Background: Prolonged grief disorder (PGD) is a new diagnosis in the 11th edition of the International Classification of Diseases, estimated to affect 1 in 10 bereaved people and causing significant distress and impairment. Maladaptive thoughts play an important role in PGD. We have previously validated the typical beliefs questionnaire (TBQ), which contains five kinds of thinking commonly seen in PGD: protesting the death, negative thoughts about the world, needing the person, less grief is wrong, and grieving too much. The current paper examines the role of maladaptive cognition as measured by the TBQ in PGD and its change with treatment. Methods: Among participants in a multisite clinical trial including 394 adults, we examined (a) the relationship between maladaptive thoughts at baseline and treatment outcomes, (b) the relationship between maladaptive thoughts and suicidality at baseline and posttreatment, and (c) the effect of treatment with and without complicated grief therapy (CGT) on maladaptive thinking. Results: TBQ scores were associated with treatment outcomes and were strongly related to suicidal thinking before and after treatment. TBQ scores showed significantly greater reduction in participants who received CGT with citalopram versus citalopram alone (adjusted mean standard error [SE] difference, −2.45 [0.85]; p =.004) and those who received CGT with placebo versus placebo alone (adjusted mean [SE] difference, −3.44 [0.90]; p <.001). Conclusions: Maladaptive thoughts, as measured by the TBQ, have clinical and research significance for PGD and its treatment.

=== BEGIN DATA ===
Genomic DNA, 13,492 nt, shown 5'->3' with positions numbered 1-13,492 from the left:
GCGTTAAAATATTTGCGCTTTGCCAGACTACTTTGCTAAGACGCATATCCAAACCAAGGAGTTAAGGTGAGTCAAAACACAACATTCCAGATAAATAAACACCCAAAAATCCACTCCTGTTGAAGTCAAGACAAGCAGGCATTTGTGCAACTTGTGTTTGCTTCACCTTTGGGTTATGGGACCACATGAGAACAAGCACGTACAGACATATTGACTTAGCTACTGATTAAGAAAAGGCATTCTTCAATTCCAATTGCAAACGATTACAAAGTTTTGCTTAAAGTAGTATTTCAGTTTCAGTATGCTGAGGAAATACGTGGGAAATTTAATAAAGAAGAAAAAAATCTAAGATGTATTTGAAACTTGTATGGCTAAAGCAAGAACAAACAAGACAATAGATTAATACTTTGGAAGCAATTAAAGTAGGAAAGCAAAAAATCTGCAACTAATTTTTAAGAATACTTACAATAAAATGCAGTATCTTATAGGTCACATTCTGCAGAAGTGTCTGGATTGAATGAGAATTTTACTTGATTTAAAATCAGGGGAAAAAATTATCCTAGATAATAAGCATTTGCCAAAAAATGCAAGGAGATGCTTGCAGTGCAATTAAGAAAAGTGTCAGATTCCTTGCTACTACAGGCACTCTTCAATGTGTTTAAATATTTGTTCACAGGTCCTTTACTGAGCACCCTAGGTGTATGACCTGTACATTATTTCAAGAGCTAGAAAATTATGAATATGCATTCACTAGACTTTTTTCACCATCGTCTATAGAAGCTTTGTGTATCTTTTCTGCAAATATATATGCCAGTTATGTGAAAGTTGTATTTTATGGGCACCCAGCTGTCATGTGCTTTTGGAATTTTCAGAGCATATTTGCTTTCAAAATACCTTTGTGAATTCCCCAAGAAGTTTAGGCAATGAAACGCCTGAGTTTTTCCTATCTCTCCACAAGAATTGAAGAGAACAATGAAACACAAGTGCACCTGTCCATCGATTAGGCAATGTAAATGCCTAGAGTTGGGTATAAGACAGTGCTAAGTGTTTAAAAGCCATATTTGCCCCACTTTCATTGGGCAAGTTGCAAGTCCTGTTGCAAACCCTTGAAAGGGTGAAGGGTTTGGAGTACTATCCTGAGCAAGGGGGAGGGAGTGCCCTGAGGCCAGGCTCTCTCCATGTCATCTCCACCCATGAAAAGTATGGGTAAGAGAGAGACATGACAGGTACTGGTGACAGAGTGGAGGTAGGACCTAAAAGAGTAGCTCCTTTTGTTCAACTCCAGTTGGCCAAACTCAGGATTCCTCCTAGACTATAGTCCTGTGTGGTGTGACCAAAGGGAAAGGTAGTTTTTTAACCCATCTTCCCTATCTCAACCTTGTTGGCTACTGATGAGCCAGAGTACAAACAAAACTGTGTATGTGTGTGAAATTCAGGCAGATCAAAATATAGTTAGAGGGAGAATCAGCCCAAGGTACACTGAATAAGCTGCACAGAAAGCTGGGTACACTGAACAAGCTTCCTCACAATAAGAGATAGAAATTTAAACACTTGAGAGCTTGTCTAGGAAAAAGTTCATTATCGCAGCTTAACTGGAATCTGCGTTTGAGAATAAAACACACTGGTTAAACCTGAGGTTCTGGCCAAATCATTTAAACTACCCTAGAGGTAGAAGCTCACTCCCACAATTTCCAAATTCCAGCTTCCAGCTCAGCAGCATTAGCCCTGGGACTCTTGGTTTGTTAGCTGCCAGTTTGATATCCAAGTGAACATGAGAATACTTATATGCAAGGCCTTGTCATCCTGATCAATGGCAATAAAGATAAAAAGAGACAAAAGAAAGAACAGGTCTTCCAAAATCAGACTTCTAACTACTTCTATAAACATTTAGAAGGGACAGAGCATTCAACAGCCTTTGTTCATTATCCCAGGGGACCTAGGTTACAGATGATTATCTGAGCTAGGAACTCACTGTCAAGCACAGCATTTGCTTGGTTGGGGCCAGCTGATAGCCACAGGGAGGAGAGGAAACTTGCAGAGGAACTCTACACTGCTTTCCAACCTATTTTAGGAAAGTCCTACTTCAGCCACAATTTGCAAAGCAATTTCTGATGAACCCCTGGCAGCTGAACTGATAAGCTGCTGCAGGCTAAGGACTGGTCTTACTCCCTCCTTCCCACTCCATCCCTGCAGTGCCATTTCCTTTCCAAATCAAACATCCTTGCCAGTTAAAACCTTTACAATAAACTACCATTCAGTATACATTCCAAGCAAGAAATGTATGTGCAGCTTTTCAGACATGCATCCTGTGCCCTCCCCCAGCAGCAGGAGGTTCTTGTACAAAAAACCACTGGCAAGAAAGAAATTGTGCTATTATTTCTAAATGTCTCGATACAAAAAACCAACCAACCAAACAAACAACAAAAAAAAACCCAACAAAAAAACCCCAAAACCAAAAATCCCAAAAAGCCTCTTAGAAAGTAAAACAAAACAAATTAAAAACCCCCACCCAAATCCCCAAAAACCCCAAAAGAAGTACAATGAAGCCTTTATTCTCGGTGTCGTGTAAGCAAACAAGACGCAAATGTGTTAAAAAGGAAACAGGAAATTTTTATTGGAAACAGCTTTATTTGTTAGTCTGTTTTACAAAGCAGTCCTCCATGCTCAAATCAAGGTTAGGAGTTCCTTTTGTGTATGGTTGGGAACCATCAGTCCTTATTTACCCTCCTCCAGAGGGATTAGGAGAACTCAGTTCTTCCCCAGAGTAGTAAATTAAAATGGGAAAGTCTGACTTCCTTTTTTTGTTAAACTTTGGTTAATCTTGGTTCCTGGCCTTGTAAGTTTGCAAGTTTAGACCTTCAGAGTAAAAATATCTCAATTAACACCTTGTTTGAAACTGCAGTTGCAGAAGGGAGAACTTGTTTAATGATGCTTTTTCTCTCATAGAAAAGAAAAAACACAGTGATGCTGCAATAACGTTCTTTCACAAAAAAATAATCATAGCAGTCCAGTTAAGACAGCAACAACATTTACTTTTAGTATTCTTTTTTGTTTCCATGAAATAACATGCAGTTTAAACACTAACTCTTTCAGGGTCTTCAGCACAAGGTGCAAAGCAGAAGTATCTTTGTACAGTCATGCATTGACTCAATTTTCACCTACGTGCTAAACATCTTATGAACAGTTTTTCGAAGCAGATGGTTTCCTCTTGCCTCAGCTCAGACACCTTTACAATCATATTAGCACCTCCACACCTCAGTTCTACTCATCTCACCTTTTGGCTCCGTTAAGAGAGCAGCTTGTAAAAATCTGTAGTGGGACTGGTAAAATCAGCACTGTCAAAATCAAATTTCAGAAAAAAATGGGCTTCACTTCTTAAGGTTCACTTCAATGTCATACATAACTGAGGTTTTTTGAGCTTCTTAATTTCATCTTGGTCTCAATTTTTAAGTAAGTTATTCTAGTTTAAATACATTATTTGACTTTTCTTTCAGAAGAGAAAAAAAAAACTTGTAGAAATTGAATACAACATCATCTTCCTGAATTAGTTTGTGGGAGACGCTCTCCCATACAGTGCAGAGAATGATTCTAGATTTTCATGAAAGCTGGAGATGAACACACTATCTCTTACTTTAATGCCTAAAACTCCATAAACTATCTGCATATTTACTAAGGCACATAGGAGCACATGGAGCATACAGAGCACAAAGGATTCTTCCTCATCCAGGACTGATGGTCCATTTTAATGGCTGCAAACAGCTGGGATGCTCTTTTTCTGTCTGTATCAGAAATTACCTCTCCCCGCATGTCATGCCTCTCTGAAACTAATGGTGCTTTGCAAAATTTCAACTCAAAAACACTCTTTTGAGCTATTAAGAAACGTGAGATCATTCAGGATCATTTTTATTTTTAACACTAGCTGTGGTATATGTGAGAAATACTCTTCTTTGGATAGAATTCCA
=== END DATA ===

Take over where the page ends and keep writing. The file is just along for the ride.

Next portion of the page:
- grief/bereavement/complicated grief
- suicide/self harm
ASJC Scopus subject areas
- Clinical Psychology
- Psychiatry and Mental health